Category Thrive

Small-scale Farming – Fare Share


With just enough money to pay for compost and mulch, plus a generous donation of land, Justin Hartley established the thriving and popular Duck Foot Farm: the first notill, small-scale and land-share farm in the Southern Highlands in New South Wales.

The importance of soil biology and health has become more apparent in recent times, partly perhaps spearheaded by books such as Matthew Evans’ Soil and Charles Massey’s Call of the Reed Warbler and, of course, a flourishing community of passionate permaculturalists across the globe. After centuries of using aggressive agricultural techniques that heavily cultivate land, many contemporary farmers are simplifying their farming methods by using no-till, no-dig or regenerative agriculture to inspire more environmentally friendly and sustainable farming practices. It could spell the end of depleting soil health, spraying chemicals and poisoning waterways.

Pig & Earth Farm: Put To Pasture

Getting access to pasture-raised pork is far harder than it ought to be, but there are two young Victorians working hard to make a living out of ethical farming.

Will and Emma’s work is really important for humans and animals alike. If you were a pig you would go to extraordinary lengths to live on their land, for they raise pigs on pasture as opposed to dark concrete sheds. Will butchers the meat they grow and it’s sold it through a community-supported agriculture (CSA) model.

They both have off-farm jobs; Emma works full-time as an environmental campaigner and Will works at a nursery. Their Pig & Earth Farm is located on Dja Dja Wurrung country, just outside of Kingston in Victoria. They are young, passionate and committed to farming that cares for land, pigs and people.

Electromobility: On The Charge


Greenhouse gas emissions from transport have recorded the highest rate of growth of any sector in the last 30 years. The key to changing the projected trajectory, which forecasts continued growth through to 2030, is about finding cleaner transport solutions.

According to the Climate Council, Australia is the second-largest producer of greenhouse-gas emissions in the world and transport is our second-largest source of pollution. And while electric-powered vehicles are the most obvious and effective solution, in this country, it’s an industry still very much in its infancy in terms of technology, efficiency and consumer affordability.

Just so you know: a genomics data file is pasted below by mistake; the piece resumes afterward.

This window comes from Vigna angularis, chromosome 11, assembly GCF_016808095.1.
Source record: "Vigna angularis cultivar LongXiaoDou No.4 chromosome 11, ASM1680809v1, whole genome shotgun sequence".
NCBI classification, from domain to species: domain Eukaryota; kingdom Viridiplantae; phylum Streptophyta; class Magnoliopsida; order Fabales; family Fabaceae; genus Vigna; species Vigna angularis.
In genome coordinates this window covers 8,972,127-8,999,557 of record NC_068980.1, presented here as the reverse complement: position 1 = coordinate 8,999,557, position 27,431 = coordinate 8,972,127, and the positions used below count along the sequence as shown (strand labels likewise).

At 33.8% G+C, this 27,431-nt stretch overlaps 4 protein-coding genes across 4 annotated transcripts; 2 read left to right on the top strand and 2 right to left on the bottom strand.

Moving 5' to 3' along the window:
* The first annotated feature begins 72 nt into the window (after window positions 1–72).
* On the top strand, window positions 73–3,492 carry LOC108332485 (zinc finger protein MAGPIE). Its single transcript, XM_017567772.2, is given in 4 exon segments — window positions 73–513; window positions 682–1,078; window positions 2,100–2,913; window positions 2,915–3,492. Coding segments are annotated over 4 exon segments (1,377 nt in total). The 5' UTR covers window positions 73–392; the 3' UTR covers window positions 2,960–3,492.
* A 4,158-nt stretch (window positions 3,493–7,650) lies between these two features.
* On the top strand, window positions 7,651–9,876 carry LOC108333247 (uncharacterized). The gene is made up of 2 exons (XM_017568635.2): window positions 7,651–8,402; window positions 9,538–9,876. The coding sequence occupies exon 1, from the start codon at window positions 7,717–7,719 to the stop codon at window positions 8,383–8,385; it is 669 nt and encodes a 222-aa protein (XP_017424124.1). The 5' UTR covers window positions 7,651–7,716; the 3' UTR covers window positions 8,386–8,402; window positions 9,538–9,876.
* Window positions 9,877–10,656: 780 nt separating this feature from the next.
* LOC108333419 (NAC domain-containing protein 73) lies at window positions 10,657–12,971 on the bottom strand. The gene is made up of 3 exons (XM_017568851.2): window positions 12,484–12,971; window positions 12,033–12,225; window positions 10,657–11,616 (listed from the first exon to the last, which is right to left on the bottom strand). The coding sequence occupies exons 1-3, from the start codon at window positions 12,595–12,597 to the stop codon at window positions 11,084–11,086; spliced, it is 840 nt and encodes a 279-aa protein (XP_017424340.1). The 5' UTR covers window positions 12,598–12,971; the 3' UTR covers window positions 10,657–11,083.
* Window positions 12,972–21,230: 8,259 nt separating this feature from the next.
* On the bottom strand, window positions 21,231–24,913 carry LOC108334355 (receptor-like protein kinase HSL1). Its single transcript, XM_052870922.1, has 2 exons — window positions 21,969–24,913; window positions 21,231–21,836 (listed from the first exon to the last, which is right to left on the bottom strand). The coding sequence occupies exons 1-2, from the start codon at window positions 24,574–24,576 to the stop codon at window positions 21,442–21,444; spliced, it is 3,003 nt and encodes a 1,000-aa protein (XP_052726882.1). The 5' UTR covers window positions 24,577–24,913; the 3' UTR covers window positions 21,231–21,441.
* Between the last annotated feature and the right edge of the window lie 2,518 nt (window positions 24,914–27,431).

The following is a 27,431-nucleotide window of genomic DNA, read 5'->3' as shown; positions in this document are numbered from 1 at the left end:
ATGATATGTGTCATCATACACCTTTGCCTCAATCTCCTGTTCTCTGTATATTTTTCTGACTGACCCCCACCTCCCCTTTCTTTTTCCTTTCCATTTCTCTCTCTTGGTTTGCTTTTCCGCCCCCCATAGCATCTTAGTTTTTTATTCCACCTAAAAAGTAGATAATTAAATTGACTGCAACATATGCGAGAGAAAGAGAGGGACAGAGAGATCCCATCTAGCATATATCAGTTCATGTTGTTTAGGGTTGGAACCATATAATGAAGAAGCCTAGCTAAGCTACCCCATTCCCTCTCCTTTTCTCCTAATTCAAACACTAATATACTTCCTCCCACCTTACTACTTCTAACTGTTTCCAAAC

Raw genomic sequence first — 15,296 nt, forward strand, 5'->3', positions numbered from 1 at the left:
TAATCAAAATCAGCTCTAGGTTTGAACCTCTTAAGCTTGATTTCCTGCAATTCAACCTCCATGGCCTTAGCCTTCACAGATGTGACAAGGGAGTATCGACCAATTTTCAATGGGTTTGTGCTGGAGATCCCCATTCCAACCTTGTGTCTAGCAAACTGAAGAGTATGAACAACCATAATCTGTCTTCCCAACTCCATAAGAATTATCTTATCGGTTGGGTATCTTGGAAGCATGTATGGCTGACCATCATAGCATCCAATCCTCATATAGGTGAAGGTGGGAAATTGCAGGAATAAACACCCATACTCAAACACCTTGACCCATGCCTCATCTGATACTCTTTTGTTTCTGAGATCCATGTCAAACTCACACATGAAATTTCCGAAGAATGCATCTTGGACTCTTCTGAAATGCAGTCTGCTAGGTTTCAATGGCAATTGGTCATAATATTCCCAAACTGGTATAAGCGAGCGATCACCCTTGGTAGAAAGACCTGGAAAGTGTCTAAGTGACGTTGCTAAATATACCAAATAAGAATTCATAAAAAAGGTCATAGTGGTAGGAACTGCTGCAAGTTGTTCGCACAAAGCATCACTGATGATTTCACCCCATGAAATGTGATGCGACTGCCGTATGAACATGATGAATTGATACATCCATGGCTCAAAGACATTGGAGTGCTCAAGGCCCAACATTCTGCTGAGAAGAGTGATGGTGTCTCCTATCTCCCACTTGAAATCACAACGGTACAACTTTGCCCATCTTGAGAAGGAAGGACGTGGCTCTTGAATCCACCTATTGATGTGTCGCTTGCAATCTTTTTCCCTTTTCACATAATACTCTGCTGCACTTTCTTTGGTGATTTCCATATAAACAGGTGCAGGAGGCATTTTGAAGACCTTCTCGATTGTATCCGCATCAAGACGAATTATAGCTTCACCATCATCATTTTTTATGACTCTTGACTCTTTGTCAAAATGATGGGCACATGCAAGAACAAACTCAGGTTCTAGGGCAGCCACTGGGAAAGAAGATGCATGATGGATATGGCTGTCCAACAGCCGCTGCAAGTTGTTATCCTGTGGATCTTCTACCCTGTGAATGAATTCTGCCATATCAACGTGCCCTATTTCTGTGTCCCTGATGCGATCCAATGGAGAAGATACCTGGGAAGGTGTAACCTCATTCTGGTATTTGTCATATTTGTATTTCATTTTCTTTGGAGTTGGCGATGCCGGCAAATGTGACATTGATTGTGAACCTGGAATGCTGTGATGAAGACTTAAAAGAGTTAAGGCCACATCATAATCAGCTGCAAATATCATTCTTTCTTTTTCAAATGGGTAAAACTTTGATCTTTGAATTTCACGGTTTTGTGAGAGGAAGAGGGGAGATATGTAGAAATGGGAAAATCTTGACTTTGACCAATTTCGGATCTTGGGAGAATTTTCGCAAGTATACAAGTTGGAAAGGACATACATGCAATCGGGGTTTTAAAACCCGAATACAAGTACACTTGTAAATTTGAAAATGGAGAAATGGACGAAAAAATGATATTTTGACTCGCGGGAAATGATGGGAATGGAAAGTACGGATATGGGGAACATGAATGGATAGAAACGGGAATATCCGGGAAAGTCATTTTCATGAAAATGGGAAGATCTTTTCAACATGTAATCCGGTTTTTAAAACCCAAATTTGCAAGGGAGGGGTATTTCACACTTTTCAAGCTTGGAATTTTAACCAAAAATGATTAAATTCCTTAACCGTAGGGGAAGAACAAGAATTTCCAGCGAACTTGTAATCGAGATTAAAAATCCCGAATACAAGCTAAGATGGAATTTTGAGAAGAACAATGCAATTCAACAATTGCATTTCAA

Compared to many other global markets, Australia’s take-up of electric-powered vehicles has been low. It’s a result largely driven by short-sighted government policy removing incentives to switch to low-emission transport. But there’s plenty of misconceptions surrounding the day-to-day realities of electric vehicle ownership, too, which could be causing Australians to shirk what’s an otherwise simple answer to a worsening problem.

Ethical Investment: Banking On The Future


Your money could be racking up a hefty carbon footprint, or supporting industries that don’t align with your personal beliefs. But it doesn’t have to be that way.

Have you ever considered how your money is being used beyond your daily transactions? Every day your money is being loaned and invested into corporations and industries. In return, you receive interest payments and hopefully accumulate more wealth.

Recognising that your hard-earned dollars don’t sit idle in your bank or superannuation account and making well-researched and ethical decisions about where your money is invested means your money can be as ethical as you and support a sustainable future.

To align your money with your ethics, you need to take control of what your money is funding and divert it into other industries. It’s a practice called divestment. It means that instead of unintentionally funding things like fossil fuels, modern slavery, child labour, pornography, tobacco, gambling, live exports or weapons, you actively seek opportunities to invest in positive things. For example, you might prioritise investing in renewable energy projects, medical research, healthcare, regenerative agriculture or public housing. The point is that you take control of your money and the impact it is having on the planet.

Self-reliance: A New Normal

A rise in interest in permaculture during the pandemic has highlighted the important role its practices play in building household and community resilience.